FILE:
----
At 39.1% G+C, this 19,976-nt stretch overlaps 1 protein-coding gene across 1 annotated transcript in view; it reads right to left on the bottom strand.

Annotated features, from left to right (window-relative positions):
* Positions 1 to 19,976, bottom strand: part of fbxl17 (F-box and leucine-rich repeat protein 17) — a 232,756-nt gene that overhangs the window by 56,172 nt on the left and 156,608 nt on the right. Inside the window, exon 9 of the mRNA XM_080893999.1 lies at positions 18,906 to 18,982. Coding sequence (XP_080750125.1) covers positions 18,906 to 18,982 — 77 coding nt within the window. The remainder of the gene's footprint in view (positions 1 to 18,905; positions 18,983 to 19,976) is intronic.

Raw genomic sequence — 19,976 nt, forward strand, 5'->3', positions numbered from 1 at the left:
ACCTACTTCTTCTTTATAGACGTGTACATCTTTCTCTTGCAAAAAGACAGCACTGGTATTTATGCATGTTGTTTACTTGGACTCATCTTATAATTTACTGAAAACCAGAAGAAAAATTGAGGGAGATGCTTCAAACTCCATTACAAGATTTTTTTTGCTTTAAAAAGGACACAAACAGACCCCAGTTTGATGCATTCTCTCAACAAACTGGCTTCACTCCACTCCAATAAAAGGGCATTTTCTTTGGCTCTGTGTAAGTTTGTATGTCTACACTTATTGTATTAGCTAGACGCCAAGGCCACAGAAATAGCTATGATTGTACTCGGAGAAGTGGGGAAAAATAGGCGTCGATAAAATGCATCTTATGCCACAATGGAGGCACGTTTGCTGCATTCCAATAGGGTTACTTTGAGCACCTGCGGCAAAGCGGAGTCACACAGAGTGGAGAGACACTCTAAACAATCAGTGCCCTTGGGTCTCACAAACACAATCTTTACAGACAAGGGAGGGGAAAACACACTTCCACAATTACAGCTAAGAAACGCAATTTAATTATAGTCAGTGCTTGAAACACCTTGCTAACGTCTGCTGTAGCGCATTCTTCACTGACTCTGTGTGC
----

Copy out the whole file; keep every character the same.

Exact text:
At 39.1% G+C, this 19,976-nt stretch overlaps 1 protein-coding gene across 1 annotated transcript in view; it reads right to left on the bottom strand.

Annotated features, from left to right (window-relative positions):
* Positions 1 to 19,976, bottom strand: part of fbxl17 (F-box and leucine-rich repeat protein 17) — a 232,756-nt gene that overhangs the window by 56,172 nt on the left and 156,608 nt on the right. Inside the window, exon 9 of the mRNA XM_080893999.1 lies at positions 18,906 to 18,982. Coding sequence (XP_080750125.1) covers positions 18,906 to 18,982 — 77 coding nt within the window. The remainder of the gene's footprint in view (positions 1 to 18,905; positions 18,983 to 19,976) is intronic.

Raw genomic sequence — 19,976 nt, forward strand, 5'->3', positions numbered from 1 at the left:
ACCTACTTCTTCTTTATAGACGTGTACATCTTTCTCTTGCAAAAAGACAGCACTGGTATTTATGCATGTTGTTTACTTGGACTCATCTTATAATTTACTGAAAACCAGAAGAAAAATTGAGGGAGATGCTTCAAACTCCATTACAAGATTTTTTTTGCTTTAAAAAGGACACAAACAGACCCCAGTTTGATGCATTCTCTCAACAAACTGGCTTCACTCCACTCCAATAAAAGGGCATTTTCTTTGGCTCTGTGTAAGTTTGTATGTCTACACTTATTGTATTAGCTAGACGCCAAGGCCACAGAAATAGCTATGATTGTACTCGGAGAAGTGGGGAAAAATAGGCGTCGATAAAATGCATCTTATGCCACAATGGAGGCACGTTTGCTGCATTCCAATAGGGTTACTTTGAGCACCTGCGGCAAAGCGGAGTCACACAGAGTGGAGAGACACTCTAAACAATCAGTGCCCTTGGGTCTCACAAACACAATCTTTACAGACAAGGGAGGGGAAAACACACTTCCACAATTACAGCTAAGAAACGCAATTTAATTATAGTCAGTGCTTGAAACACCTTGCTAACGTCTGCTGTAGCGCATTCTTCACTGACTCTGTGTGC